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It was the ultimate she blogs/he blogs D.C. love story. Jaime Fearer was writing her local blog Stop, Blog, and Roll, and wide-eyed prospective blogger Geoff Hatchard, one year her junior, wanted to start one of his own. So he emailed her for advice in 2006. They were both in other relationships at the time, but they finally met in person more than a year later at a DCist holiday party, where they talked for no more than a few seconds.
They kept up their digital contact, commenting on each other’s blogs, and in 2008, Fearer asked Hatchard on their first date (via Facebook), which turned out to be a three-part H-Street NE extravaganza that included a show, dinner at The Argonaut, and drinks.
And the rest, as they say, is in the blog archives. They’re now married, co-write a blog of their own, The District Curmudgeon, contribute to Greater Greater Washington, and attend three or four community meetings each week. During the day, Fearer, 36, is a community planner for the city of Greenbelt, and Hatchard, 35, works as a cartographer for the U.S. Census Bureau. Their blog isn’t all that active these days, but as @IMGoph and @bogrosemary—-the Twitter handles by which they’re best known—-they’ve become emblematic of D.C.’s demimonde of urbanist-minded citizen haranguers, who use Twitter to complain about lackluster public services (buses that don’t respect bikers!), interact with local journalists, and share any and every thought they have about local government.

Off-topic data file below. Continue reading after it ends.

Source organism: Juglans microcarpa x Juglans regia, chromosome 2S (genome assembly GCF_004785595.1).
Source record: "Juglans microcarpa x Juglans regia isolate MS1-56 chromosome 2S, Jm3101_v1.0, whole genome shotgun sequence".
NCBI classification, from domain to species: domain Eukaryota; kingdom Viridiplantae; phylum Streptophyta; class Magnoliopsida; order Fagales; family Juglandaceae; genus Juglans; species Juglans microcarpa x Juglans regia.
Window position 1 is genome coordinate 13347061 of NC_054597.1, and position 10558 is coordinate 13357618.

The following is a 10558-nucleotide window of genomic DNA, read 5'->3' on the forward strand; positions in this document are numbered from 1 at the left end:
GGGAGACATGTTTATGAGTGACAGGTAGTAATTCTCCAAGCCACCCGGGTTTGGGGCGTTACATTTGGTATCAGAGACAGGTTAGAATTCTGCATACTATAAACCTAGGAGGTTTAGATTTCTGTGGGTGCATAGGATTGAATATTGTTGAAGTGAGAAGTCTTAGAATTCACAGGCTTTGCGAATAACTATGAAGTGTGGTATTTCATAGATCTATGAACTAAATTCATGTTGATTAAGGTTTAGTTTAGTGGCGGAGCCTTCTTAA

Last week on Twitter, the two announced that Hatchard got a job as a cartographer with Apple Maps, and that they’d be leaving the District next month for the San Francisco Bay area. As D.C.’s Twitterati mourned, City Desk approached the couple about sitting for an exit interview.
This interview has been edited and condensed.
Washington City Paper: How would you rate your time in D.C.?
Jaime Fearer: 11.